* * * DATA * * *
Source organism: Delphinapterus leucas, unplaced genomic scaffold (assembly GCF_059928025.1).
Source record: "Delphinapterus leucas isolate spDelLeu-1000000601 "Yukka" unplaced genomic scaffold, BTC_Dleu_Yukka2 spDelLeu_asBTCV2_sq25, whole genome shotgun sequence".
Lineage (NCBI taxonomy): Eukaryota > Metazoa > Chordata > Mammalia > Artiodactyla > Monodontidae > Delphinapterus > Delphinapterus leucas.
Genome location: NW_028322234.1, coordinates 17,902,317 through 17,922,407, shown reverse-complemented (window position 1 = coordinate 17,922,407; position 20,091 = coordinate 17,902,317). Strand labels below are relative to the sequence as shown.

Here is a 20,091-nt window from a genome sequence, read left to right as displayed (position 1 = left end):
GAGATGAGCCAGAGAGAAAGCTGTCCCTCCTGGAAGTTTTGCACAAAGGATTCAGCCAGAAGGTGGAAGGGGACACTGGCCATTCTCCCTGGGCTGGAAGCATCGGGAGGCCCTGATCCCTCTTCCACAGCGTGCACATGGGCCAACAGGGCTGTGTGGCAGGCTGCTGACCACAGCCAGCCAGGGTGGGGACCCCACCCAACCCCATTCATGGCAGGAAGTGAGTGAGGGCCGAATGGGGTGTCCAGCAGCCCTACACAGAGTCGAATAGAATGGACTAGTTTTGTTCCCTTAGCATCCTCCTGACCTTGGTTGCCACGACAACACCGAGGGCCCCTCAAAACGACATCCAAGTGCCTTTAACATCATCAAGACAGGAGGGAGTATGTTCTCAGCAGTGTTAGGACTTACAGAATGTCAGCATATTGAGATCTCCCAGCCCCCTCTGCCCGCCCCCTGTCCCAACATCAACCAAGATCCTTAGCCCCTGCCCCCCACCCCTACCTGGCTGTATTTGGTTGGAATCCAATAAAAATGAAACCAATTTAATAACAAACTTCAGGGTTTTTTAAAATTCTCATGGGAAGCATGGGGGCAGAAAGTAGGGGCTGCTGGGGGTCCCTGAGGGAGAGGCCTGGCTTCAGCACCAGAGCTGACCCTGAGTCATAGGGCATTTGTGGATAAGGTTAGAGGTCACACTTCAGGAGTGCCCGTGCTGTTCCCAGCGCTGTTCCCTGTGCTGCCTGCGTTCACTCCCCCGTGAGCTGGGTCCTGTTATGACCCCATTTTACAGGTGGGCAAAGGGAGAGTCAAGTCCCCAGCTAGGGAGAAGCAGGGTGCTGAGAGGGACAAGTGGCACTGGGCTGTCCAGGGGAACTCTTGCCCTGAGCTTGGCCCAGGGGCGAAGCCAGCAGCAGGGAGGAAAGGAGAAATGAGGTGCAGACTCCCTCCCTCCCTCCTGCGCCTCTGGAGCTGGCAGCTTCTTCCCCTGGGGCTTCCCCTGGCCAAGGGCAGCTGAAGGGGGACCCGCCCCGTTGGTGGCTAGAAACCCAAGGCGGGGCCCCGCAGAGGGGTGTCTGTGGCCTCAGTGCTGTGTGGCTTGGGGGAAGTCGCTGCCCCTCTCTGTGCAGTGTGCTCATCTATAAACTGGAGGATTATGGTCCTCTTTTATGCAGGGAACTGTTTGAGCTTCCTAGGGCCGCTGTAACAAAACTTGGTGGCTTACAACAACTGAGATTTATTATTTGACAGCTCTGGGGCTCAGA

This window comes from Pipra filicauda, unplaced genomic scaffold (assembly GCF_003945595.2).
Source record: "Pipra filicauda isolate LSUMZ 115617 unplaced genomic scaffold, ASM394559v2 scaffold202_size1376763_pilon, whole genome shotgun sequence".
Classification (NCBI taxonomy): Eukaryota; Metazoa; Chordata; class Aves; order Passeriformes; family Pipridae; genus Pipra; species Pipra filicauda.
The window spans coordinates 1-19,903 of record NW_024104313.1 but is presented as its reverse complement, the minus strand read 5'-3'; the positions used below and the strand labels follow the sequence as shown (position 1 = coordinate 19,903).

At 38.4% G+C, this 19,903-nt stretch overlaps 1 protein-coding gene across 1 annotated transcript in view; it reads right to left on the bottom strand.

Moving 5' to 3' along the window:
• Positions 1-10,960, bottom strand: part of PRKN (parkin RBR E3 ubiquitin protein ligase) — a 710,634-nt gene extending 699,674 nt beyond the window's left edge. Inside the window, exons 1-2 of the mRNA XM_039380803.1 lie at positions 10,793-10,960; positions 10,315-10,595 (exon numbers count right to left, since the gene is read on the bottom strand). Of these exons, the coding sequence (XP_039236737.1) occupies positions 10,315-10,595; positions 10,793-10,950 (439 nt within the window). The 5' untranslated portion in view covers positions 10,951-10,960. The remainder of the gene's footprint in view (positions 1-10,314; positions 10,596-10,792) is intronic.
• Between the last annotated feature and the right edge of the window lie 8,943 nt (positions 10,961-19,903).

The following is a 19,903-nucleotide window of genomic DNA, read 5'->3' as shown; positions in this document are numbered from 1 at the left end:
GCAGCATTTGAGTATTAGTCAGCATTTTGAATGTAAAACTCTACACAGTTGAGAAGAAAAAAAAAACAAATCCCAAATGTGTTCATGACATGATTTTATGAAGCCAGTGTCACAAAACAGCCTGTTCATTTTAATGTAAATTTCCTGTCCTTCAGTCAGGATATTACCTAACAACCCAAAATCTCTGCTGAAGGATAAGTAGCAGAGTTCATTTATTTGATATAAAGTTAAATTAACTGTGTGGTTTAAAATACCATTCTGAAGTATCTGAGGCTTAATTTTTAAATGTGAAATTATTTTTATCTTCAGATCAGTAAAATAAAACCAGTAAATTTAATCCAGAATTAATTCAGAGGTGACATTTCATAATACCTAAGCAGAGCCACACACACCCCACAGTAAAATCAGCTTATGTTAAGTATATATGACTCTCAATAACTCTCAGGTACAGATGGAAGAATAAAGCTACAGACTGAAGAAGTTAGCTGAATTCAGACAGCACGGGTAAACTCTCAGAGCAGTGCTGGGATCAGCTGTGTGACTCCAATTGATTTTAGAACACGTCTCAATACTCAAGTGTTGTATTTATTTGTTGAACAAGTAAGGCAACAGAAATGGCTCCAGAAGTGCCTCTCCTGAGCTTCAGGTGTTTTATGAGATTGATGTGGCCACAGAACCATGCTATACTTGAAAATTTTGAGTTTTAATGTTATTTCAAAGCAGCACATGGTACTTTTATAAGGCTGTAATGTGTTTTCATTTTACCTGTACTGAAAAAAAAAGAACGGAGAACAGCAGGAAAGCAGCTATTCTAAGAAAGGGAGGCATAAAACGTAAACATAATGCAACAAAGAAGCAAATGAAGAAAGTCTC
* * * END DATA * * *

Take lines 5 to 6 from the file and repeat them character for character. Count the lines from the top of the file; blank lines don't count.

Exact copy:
Here is a 20,091-nt window from a genome sequence, read left to right as displayed (position 1 = left end):
GAGATGAGCCAGAGAGAAAGCTGTCCCTCCTGGAAGTTTTGCACAAAGGATTCAGCCAGAAGGTGGAAGGGGACACTGGCCATTCTCCCTGGGCTGGAAGCATCGGGAGGCCCTGATCCCTCTTCCACAGCGTGCACATGGGCCAACAGGGCTGTGTGGCAGGCTGCTGACCACAGCCAGCCAGGGTGGGGACCCCACCCAACCCCATTCATGGCAGGAAGTGAGTGAGGGCCGAATGGGGTGTCCAGCAGCCCTACACAGAGTCGAATAGAATGGACTAGTTTTGTTCCCTTAGCATCCTCCTGACCTTGGTTGCCACGACAACACCGAGGGCCCCTCAAAACGACATCCAAGTGCCTTTAACATCATCAAGACAGGAGGGAGTATGTTCTCAGCAGTGTTAGGACTTACAGAATGTCAGCATATTGAGATCTCCCAGCCCCCTCTGCCCGCCCCCTGTCCCAACATCAACCAAGATCCTTAGCCCCTGCCCCCCACCCCTACCTGGCTGTATTTGGTTGGAATCCAATAAAAATGAAACCAATTTAATAACAAACTTCAGGGTTTTTTAAAATTCTCATGGGAAGCATGGGGGCAGAAAGTAGGGGCTGCTGGGGGTCCCTGAGGGAGAGGCCTGGCTTCAGCACCAGAGCTGACCCTGAGTCATAGGGCATTTGTGGATAAGGTTAGAGGTCACACTTCAGGAGTGCCCGTGCTGTTCCCAGCGCTGTTCCCTGTGCTGCCTGCGTTCACTCCCCCGTGAGCTGGGTCCTGTTATGACCCCATTTTACAGGTGGGCAAAGGGAGAGTCAAGTCCCCAGCTAGGGAGAAGCAGGGTGCTGAGAGGGACAAGTGGCACTGGGCTGTCCAGGGGAACTCTTGCCCTGAGCTTGGCCCAGGGGCGAAGCCAGCAGCAGGGAGGAAAGGAGAAATGAGGTGCAGACTCCCTCCCTCCCTCCTGCGCCTCTGGAGCTGGCAGCTTCTTCCCCTGGGGCTTCCCCTGGCCAAGGGCAGCTGAAGGGGGACCCGCCCCGTTGGTGGCTAGAAACCCAAGGCGGGGCCCCGCAGAGGGGTGTCTGTGGCCTCAGTGCTGTGTGGCTTGGGGGAAGTCGCTGCCCCTCTCTGTGCAGTGTGCTCATCTATAAACTGGAGGATTATGGTCCTCTTTTATGCAGGGAACTGTTTGAGCTTCCTAGGGCCGCTGTAACAAAACTTGGTGGCTTACAACAACTGAGATTTATTATTTGACAGCTCTGGGGCTCAGA